Sponsored: Moving To France? Seven Questions Could Save You Money

With early and careful planning, you can prevent costly mistakes and make the most of tax-efficient opportunities when moving to France.

 

By Jason Porter

1. Where will you be taxed?

You need to establish the date you become resident and liable to French taxation on your worldwide income, gains and estate. Be wary of UK rules that can make you tax resident again without realising it.

 

2. How much tax will you pay?

French income tax ranges from 14% to 45% with additional ‘social charges’ of up to 15.5% on most income. Planned changes from 1 January 2018 include:

  • A fixed 30% rate for investments worth €150,000+ (€300,000+ for joint policies)
  • An increased maximum of 17.2% for social charges
  • Wealth tax of 0.5%-1.5% on property only (rather than all taxable assets) valued over €1.3 million.

With suitable planning, it might even be possible to pay less tax in France than you did in the UK.

 

3. How should you hold savings and investments?

Do not assume that what was tax-efficient in the UK is the same in France. ISAs, for example, are taxable in France. Review your investments to ensure they are suitably diversified and structured appropriately for your new circumstances.

 

4. What is the right currency mix for you?

Once in France, your expenses will mostly be in euros, so keeping savings in sterling exposes you to exchange rate fluctuations. Consider flexible structures that let you diversify by holding investments in multiple currencies.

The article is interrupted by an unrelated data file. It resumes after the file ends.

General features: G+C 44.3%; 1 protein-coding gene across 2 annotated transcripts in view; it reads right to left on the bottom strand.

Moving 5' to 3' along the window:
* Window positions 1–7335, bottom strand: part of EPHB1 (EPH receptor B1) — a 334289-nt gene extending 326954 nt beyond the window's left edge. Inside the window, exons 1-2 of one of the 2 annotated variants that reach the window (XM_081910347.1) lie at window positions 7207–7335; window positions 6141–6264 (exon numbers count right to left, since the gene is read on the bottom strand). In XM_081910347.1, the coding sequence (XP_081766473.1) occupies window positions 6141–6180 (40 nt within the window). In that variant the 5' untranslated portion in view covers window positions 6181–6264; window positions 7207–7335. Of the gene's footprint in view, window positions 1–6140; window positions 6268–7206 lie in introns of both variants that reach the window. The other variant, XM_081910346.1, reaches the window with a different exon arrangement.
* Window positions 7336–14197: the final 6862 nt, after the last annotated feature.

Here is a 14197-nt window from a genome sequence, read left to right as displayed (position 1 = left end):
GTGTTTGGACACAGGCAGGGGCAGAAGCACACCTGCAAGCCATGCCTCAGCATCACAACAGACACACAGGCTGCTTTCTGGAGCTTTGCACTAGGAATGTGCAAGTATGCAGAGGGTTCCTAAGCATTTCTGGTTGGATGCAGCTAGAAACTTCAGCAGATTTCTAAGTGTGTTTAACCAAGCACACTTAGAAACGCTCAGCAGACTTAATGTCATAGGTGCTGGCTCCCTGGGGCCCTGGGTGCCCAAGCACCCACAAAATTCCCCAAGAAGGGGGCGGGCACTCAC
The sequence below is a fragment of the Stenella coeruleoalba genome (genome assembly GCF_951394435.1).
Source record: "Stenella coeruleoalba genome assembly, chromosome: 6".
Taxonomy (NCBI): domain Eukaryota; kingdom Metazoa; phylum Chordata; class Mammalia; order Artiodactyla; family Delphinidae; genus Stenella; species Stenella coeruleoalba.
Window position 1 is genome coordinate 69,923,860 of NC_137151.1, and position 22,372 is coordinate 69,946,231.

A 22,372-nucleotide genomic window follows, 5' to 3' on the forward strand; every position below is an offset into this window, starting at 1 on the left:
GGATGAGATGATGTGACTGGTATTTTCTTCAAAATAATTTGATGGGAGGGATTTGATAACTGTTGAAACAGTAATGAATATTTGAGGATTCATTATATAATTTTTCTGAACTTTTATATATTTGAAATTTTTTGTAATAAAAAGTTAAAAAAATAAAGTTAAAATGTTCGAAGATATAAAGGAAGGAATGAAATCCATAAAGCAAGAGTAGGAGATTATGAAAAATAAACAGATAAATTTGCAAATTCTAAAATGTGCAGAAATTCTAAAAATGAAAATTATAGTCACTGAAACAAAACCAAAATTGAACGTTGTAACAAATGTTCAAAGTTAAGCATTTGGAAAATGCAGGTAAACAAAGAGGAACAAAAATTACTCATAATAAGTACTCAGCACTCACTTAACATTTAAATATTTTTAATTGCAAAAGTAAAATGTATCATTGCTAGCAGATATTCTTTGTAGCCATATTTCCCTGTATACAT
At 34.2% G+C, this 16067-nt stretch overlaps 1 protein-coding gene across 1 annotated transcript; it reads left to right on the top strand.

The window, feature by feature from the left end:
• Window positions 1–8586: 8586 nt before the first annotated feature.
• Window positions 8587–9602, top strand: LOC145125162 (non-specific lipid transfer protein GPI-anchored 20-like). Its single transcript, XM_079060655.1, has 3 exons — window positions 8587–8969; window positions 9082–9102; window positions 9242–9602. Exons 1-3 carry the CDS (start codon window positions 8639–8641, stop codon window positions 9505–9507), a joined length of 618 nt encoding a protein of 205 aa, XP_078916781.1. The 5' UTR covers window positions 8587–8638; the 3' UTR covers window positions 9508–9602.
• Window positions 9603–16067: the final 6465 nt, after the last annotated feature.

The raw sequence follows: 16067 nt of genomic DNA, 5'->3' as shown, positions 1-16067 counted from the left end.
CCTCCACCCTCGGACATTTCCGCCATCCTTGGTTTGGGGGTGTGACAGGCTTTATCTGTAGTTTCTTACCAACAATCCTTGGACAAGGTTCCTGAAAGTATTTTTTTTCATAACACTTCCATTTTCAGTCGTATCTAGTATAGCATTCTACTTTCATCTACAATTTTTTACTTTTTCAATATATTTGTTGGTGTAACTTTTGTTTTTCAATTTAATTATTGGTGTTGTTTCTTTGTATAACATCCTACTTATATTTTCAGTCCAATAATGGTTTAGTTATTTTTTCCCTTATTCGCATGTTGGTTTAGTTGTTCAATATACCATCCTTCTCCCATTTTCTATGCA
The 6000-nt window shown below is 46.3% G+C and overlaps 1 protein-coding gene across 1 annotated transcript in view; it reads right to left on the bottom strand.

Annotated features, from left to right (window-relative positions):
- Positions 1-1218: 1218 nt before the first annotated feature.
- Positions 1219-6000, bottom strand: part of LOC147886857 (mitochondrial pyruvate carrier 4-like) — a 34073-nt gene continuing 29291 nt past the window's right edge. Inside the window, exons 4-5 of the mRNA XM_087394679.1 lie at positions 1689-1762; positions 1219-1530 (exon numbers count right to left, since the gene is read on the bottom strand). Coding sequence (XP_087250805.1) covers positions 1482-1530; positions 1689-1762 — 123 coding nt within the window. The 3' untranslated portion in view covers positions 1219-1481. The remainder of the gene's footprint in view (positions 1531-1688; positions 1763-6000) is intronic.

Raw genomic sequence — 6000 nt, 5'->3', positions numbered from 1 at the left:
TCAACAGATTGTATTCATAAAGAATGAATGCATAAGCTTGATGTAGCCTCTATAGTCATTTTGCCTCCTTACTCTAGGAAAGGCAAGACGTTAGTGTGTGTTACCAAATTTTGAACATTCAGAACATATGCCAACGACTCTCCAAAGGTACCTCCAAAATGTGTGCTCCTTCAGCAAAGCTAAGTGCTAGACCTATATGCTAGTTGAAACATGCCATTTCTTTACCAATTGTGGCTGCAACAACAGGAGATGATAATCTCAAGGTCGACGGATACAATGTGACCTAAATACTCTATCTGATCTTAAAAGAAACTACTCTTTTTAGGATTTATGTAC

5. What are your property options?

When is the best time to buy and sell property in either country to limit taxation? You will need to factor in the date French residence commences and UK residence ceases. You should also understand your property ownership options in France and how they affect your succession and wealth tax liabilities.

 

6. What should you do with your UK pensions?

In certain circumstances, it is possible to withdraw UK pensions as a lump sum and pay just 7.5% French tax. You could re-invest capital into tax-efficient arrangements for France. Alternatively, expatriates can transfer pension funds into a Qualifying Recognised Overseas Pension Scheme (QROPS) for tax efficiency, flexibility and estate planning benefits.

Before making any pension decisions, it is vital to take regulated, professional advice tailored for your unique circumstances.

 

7. Is your estate planning suitable?

French succession law and taxes work very differently from the UK. If you leave assets to step-children or non-relatives, they can face succession taxes as high as 60%. Beware also the ‘forced heirship’ rules that automatically distribute up to 75% of your estate to your children, whatever your intentions. The ‘Brussels IV’ EU regulation lets you apply relevant UK law instead, but take care to understand all the implications first.

While answering these questions can provide peace of mind that your financial affairs are in order, cross-border taxation is complicated. Take personalised, expert guidance for the best results.

 

Jason Porter is Business Development Director at Blevins Franks – the leading international tax and wealth management advisers to UK nationals living in Europe. Contact Jason at jason.porter@blevinsfranks.com

 

You can find much more information on retiring to Spain and other European destinations by going to www.retiringtoeurope.com. There you can download the complete 276-page guide.

 

www.blevinsfranks.com

 

Summarised tax information is based upon our understanding of current laws and practices which may change. Individuals should seek personalised advice.